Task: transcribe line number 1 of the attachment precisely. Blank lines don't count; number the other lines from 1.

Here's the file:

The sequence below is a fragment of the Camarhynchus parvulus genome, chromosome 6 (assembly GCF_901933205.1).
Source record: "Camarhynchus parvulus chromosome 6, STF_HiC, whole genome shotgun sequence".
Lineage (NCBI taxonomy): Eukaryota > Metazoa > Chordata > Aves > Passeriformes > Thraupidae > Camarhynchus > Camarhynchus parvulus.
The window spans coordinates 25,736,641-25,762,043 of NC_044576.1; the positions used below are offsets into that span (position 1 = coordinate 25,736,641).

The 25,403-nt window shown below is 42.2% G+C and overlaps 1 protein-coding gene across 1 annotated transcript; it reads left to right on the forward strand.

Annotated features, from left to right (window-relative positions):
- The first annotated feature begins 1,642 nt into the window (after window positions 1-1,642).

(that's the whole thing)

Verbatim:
The sequence below is a fragment of the Camarhynchus parvulus genome, chromosome 6 (assembly GCF_901933205.1).